We play this little game all the time.

When my boys are sad.
When my boys are mad.
When my boys are glad (had to keep with the rhyming, lol).

For some reason this silly little game focuses their minds and captures their attention in a way that nothing else will.

It’s called, “I Spy With My Little Eye.”

If you have kids, you know my pain. If you don’t have kids… oh you just wait.

Normally the game is about colors.
Sometimes it’s about animals.
And every so often we go all crazy and mix the two together.

With my boys being 6 & 4, naturally the colors they pick are totally obvious, like the bright orange hoodie one is wearing when nothing else within close visual proximity is remotely close to that color.

“Hmmm…” I say. “What could it be?“ I say. “ Is it your *gasp* HOODIE?” I say.

They laugh and act ridiculously spastic as if I’m the funniest person in the world, and then we play again… and again… and again…. and again… until I’m like, *somebody shoot me now*

This one particular time, however, the game caught me totally off guard. My eldest blurted out, “Let’s try something different,” and then proceeded to speak in sing-song style:

“I… spy… with myyyy little eye… some.one.that.is.sad.”

When I turned around to look at him, he was pointing to a homeless man sitting next to the door of the entrance to the grocery store.

There, right in front of us, within close visual proximity, was this frail, elderly man, just sitting with his cup reached out and his head bent low.

That’s when the questions came flooding in.

Why is no one saying hi to him?
Why is no one hugging him?
What’s his name?
Why’s he sitting there all alone?
How old do you think he is?
Does he like chocolate milk?
Can he play I Spy with us?

With every question my son asked, I silently counted the number of people that walked past without even acknowledging him.


I stopped counting after 29 because my eyes were so watery I couldn’t see anymore.

How can it be possible for 30+ people to walk right past a human being and not even acknowledge him?

That’s when the truth of the situation hit me like a ton of bricks:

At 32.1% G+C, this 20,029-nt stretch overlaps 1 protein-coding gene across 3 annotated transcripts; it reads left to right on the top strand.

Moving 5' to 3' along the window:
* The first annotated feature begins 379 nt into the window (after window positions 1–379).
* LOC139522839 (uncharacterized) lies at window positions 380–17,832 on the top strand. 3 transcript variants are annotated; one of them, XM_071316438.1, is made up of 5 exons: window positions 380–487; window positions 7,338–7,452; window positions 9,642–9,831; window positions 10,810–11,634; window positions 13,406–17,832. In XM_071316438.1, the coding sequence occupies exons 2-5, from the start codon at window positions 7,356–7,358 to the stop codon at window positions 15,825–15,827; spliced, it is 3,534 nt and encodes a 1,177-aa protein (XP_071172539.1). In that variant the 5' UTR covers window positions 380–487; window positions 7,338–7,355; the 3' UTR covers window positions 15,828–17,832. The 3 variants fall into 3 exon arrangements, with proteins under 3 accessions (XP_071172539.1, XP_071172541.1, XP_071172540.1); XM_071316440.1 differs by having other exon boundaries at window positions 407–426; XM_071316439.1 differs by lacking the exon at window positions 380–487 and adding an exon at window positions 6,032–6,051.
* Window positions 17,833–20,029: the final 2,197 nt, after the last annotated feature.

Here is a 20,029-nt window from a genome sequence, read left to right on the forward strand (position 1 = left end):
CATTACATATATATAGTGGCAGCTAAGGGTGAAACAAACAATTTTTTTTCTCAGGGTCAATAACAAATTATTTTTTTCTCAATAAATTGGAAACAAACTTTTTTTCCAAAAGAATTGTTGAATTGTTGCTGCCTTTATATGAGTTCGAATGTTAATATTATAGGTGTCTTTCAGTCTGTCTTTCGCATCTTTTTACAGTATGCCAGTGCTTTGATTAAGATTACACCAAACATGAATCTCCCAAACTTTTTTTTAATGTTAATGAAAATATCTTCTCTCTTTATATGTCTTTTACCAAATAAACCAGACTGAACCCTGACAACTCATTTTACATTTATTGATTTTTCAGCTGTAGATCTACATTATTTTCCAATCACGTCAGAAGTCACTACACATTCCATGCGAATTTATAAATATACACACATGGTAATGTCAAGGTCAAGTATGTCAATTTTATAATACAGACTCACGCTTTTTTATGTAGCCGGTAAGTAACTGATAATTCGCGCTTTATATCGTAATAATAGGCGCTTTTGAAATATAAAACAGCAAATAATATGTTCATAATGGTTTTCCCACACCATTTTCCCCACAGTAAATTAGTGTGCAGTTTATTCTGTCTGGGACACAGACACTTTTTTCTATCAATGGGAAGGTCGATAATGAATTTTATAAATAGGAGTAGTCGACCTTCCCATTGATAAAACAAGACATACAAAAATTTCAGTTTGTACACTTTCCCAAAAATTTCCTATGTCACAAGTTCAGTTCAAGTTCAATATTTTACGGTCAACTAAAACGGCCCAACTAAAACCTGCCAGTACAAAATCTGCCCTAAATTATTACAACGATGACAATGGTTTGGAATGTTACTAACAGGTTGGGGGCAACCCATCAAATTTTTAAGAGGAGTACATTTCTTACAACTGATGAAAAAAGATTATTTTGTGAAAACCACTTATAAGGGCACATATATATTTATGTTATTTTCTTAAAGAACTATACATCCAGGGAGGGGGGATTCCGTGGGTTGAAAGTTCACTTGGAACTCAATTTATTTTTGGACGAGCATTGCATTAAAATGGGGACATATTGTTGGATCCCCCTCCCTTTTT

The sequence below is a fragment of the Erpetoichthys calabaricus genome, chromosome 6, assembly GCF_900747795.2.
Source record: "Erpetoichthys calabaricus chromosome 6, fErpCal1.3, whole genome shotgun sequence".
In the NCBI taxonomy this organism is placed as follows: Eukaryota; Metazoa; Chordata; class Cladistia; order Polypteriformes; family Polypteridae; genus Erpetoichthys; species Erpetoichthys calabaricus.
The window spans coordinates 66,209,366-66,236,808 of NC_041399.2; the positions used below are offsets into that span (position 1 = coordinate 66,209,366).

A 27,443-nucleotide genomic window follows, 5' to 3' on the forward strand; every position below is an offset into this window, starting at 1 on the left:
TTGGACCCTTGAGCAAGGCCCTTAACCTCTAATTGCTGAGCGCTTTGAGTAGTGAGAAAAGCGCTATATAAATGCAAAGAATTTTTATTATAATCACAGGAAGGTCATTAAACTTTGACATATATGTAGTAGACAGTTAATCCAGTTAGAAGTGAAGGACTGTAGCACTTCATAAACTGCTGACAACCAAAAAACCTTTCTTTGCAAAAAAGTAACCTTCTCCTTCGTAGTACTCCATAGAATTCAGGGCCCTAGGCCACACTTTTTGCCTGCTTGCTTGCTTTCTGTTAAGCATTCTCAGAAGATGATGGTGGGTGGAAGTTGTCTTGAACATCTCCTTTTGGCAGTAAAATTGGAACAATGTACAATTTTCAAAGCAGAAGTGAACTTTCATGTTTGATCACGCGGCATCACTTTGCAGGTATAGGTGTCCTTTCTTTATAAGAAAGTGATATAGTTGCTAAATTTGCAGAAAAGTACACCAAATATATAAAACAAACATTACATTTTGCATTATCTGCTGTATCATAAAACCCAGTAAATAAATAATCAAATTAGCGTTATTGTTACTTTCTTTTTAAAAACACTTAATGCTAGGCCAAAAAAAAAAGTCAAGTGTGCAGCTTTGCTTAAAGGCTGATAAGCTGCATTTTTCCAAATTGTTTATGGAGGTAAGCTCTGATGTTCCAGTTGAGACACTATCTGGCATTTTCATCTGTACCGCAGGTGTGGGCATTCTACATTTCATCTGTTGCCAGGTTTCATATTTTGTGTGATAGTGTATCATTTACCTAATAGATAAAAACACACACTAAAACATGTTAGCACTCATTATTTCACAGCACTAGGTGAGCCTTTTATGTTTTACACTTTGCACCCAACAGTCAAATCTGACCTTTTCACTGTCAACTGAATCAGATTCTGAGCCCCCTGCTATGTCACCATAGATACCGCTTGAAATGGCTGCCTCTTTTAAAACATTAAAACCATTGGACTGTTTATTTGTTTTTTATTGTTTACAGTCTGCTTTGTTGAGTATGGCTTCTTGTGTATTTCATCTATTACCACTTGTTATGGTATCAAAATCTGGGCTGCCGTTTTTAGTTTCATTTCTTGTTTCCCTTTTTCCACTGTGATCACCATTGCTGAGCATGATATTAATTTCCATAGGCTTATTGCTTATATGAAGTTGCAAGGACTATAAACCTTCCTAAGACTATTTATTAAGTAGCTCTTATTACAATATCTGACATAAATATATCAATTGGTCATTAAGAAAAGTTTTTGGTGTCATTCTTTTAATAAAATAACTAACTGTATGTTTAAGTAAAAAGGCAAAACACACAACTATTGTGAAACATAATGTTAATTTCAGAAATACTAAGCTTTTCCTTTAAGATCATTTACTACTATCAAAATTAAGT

How many people do I walk past every single day without acknowledging?

We’re so caught up doing big and flashy things for this world that we fail to connect how acknowledging a fellow human being IS the greatest thing we could do.

We may not be able to save every Syrian refugee, we may not be able to end deep pangs of starvation for every family, we may not be able to rescue every young child sold into prostitution, but we can start somewhere – like the front entrance of a grocery store where an elderly man named Bill sits…. and the clerk at the grocery checkout…. and the gas attendant who pumps our gas…. and our next door neighbour…. and the mail man… and the mayor of our city…  and, and, and.

Everyday there are countless opportunities to make a difference in this world if we open our eyes and to see what’s going on around us.

We just have to notice them.

Say hi.
Shake hands.
Hug. It’s not weird. I do it all the time.
Ask how they’re doing.
Pay them a compliment.
Hold open the door.
Look them in the eyes.
Talk about something friendly.
Allow them to go first in line.
Pay for their coffee.

Or on this particular occasion, take the time to ask the elderly homeless man what his name is, if he likes chocolate milk and if he’d like to play a game of I Spy.

Because changing the world might mean noticing the stranger right beside you.

Author Cindy Keating

Writer, storyteller, speaker and founder of Red Carpet Life, Cindy believes a life lived in service to others can change the world.

More posts by Cindy Keating